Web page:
It’s a disjointed, multi-domain approach that runs counter to the belief that only a coordinated, uniformly-trained, smoothly-functioning fighting force would be the more powerful opponent to face. Like the tiles in a mosaic, the individual platforms of each domain – air, land, maritime, cyber, space, and so on – would together create a larger picture of broad and overpowering strength, while simultaneously making it hard for the enemy to pin down one way to fight against such a confusing, mixed bag of an opponent.

A product conceived and put forth by the U.S. Defense Advanced Research Projects Agency (DARPA), the Mosaic Warfare concept posits that there is a benefit to being small, agile, fluid, and scalable. In the world of mosaic warfare, instead of always depending on building the ultimate fighter jet or biggest submarine or most accurate missiles, it can be just as powerful to take simpler, smaller platforms, network them together, then have them interpret the battle in their own ways that make the most of their advantages. In this theory, enemies can be caught off guard and innovations like unmanned aerial vehicles (UAV) or ground robots can become part of the fight sooner.

Does Mosaic Warfare work?

The flexible nature of the Mosaic Warfare concept means there are a lot of diverse and quickly moving pieces to it. That can be a distinct strategic military advantage, but all of those pieces have to flow in the right ways to the right places doing the right things virtually all of the time to have consistently positive outcomes. That requires excellent communications and planning to coordinate, which has not been possible in the past because communication links between all of the platforms and weapons have not been fully interconnected. Partial connection can lead to missed opportunities or catastrophic outcomes. There have been times, historically, when enough separate platforms within a warfighting puzzle connected well enough to counter larger opposing forces, but puzzle pieces fit tightly together and do not scale, flex, and adjust as easily as mosaic tiles do, so they eventually break apart. It eventually became clear that for Mosaic Warfare to work now and continue working, ongoing flexibility in the communications connectivity and warfighting platforms was necessary.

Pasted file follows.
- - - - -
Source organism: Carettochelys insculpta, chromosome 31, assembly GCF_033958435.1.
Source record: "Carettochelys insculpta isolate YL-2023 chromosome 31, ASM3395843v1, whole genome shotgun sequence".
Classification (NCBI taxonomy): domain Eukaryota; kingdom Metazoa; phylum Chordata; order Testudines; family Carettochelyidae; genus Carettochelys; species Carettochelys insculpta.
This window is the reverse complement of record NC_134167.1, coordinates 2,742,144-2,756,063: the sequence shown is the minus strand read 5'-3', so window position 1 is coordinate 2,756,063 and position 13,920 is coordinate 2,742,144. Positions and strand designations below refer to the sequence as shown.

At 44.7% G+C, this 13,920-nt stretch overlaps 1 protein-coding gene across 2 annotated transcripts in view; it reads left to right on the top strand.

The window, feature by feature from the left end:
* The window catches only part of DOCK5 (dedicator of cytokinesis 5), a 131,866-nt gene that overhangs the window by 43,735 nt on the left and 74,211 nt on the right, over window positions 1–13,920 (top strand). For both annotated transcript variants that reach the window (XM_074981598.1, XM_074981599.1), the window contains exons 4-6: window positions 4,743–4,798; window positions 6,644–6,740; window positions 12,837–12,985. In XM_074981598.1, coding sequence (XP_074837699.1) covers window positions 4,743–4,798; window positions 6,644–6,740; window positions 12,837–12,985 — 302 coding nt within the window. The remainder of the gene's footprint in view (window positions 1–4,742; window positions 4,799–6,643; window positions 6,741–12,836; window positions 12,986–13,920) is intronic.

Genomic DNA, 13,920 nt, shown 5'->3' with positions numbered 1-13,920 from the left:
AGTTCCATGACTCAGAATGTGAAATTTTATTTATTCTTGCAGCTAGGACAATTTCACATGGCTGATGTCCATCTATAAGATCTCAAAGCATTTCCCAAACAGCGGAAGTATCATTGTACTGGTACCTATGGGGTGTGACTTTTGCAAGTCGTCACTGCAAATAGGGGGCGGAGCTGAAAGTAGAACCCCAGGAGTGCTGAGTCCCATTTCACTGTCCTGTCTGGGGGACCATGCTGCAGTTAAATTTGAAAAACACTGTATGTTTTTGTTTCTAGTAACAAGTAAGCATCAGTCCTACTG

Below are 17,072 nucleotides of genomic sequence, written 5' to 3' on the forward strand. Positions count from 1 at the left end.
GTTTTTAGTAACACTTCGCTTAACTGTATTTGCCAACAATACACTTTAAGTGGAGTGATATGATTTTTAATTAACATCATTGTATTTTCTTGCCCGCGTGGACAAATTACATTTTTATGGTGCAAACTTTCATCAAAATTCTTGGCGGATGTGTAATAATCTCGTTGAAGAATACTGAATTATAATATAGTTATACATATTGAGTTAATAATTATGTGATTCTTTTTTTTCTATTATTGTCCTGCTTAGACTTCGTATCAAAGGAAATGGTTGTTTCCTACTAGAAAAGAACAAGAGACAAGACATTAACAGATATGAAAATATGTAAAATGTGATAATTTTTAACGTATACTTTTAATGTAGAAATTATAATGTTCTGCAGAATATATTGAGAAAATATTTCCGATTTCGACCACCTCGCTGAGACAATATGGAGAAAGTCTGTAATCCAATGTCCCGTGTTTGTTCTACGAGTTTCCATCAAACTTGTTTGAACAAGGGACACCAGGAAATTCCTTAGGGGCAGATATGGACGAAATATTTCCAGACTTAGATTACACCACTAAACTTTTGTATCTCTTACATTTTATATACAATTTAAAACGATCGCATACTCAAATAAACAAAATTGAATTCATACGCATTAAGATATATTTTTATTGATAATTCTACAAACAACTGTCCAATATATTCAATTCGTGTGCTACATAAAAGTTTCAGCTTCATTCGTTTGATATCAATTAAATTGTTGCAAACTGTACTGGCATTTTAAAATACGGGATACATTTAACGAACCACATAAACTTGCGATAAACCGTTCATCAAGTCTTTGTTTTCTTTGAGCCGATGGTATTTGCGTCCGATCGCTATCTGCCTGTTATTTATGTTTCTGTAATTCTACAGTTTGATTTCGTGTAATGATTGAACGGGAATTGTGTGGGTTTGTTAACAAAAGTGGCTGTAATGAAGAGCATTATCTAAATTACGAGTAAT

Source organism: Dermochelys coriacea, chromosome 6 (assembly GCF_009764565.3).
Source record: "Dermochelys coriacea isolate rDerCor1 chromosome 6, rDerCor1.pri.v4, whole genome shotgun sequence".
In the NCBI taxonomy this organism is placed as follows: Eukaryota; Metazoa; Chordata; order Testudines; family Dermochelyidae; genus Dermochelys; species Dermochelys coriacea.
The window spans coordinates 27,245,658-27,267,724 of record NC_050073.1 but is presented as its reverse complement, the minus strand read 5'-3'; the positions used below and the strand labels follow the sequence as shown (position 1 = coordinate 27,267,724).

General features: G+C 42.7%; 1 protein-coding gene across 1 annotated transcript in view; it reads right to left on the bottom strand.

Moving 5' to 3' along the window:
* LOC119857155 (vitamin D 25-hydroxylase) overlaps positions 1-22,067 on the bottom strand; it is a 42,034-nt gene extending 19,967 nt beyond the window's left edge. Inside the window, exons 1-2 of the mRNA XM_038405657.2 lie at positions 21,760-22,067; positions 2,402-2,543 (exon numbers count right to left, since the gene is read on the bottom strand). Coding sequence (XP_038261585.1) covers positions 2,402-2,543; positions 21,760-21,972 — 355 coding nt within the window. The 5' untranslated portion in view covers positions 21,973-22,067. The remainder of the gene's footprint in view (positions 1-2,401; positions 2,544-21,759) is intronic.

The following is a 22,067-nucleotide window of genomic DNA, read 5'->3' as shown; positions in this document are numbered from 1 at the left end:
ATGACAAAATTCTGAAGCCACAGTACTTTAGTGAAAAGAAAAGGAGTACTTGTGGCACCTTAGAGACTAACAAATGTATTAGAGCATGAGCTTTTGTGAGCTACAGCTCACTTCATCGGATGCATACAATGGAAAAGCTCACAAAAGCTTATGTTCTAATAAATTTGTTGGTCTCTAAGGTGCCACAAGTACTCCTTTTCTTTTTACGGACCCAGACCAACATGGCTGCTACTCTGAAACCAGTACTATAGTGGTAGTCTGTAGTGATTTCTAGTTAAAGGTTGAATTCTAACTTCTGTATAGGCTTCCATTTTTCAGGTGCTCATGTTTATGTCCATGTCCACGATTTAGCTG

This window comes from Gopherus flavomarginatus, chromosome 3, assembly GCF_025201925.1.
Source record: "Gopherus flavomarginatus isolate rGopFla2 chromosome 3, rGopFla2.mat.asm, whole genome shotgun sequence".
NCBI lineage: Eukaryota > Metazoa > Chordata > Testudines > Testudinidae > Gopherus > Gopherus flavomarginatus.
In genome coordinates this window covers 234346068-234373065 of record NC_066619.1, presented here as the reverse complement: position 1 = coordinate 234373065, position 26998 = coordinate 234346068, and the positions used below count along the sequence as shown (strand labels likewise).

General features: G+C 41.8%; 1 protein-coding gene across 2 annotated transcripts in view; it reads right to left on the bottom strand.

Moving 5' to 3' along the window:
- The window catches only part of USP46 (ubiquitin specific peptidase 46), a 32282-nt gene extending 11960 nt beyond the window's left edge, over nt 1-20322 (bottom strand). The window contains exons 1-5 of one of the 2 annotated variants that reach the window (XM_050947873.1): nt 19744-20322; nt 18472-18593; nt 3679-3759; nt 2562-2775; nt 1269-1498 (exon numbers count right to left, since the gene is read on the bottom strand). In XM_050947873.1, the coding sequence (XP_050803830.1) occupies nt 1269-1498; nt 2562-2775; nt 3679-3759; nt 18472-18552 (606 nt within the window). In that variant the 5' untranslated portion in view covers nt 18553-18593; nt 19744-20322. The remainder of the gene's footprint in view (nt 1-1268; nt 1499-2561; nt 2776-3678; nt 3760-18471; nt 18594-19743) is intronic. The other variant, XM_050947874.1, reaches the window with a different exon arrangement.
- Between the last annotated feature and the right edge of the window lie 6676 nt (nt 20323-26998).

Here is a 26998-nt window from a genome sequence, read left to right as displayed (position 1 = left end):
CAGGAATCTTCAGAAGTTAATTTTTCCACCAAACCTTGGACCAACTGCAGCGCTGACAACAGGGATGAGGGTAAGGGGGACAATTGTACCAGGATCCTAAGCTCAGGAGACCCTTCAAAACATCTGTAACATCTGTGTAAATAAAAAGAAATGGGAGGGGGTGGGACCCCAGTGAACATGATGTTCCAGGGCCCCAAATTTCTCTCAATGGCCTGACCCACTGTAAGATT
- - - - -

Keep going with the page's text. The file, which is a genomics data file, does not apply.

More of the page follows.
Flexible, Adaptable Electronic Warfare Solutions

While careful, detailed planning ahead of a military engagement can make some parts of mosaic warfare go well, circumstances change far too quickly in military battles to depend exclusively on pre-planning for mission success. Dependable and adaptable communications linkages and data sensors are vital to implementing Mosaic Warfare successfully. That’s one reason that, since introducing the Mosaic concept, DARPA has put a significant emphasis on developing next-generation mixed-signal integrated analog / digital radio frequency (RF) electronics for high capacity communications and precision electronic sensors that can heighten friendly forces’ situational awareness, improve weapon accuracy, and keep communications flowing securely even in highly-congested areas. When applied across all battlefront domains through the various branches of the U.S. Department of Defense (DoD) these interconnecting Electronic Warfare (EW) technologies can dramatically increase the separate and combined capabilities of the already substantial U.S. Army, Navy, Air Force, and Marines, whether they are taking a Mosaic approach or engaging via other strategies.

Adding New Dimensions to the Mosaic

One previously-noted key advantage of Mosaic Warfare’s asymmetric formula is its ability to add highly-effective unexpected elements to a battle engagement mix, which now includes Unmanned Aerial Vehicles (UAVs), Autonomous Underwater Vehicles (AUVs) or Unmanned Underwater Vehicles (UUVs), Unmanned Ground Vehicles (UGVs), and ground robots. As the new high performance, high capacity chip designs are developed and introduced, integration of these unmanned devices into more battle strategies can add the asymmetric edge that Mosaic Warfare promises while also reducing risk to military personnel – what the DoD calls “increasing survivability” – in the field. While their effectiveness in surgical strikes is well established, newer generations of unmanned vehicles with more semi-autonomous and autonomous systems operating them are in development, which is expected to increase survivability of even more warfighters.

Related Topics to Explore

Autonomous Control and Decisions System • Autonomous Air Mission Planning • CONverged Collaborative Elements for RF Task Operations (CONCERTO) • Data Synthesis for Autonomous Control Systems • Distributed Battle Management (DBM) • Future Vertical Lift (FVL) Initiative • Manned-Unmanned Teaming • Microwave Array Technology for Reconfigurable Integrated Circuits (MATRICs) • Project Convergence • Project Overmatch • Resilient Synchronized Planning and Assessment for the Contested Environment (RSPACE) • Smart Automation Systems • Technologies for Mixed-mode Ultra Scaled Integrated Circuits (T-MUSIC) • Unmanned Aerial Systems (UAS)

 


This information page is provided as a service to our readers by BAE Systems, Inc., a U.S.-based world leader in aerospace, defense, power, and intelligence solutions. Learn more about us here.

Space Products

Electronic Systems

Learn more about our products and services.
Read more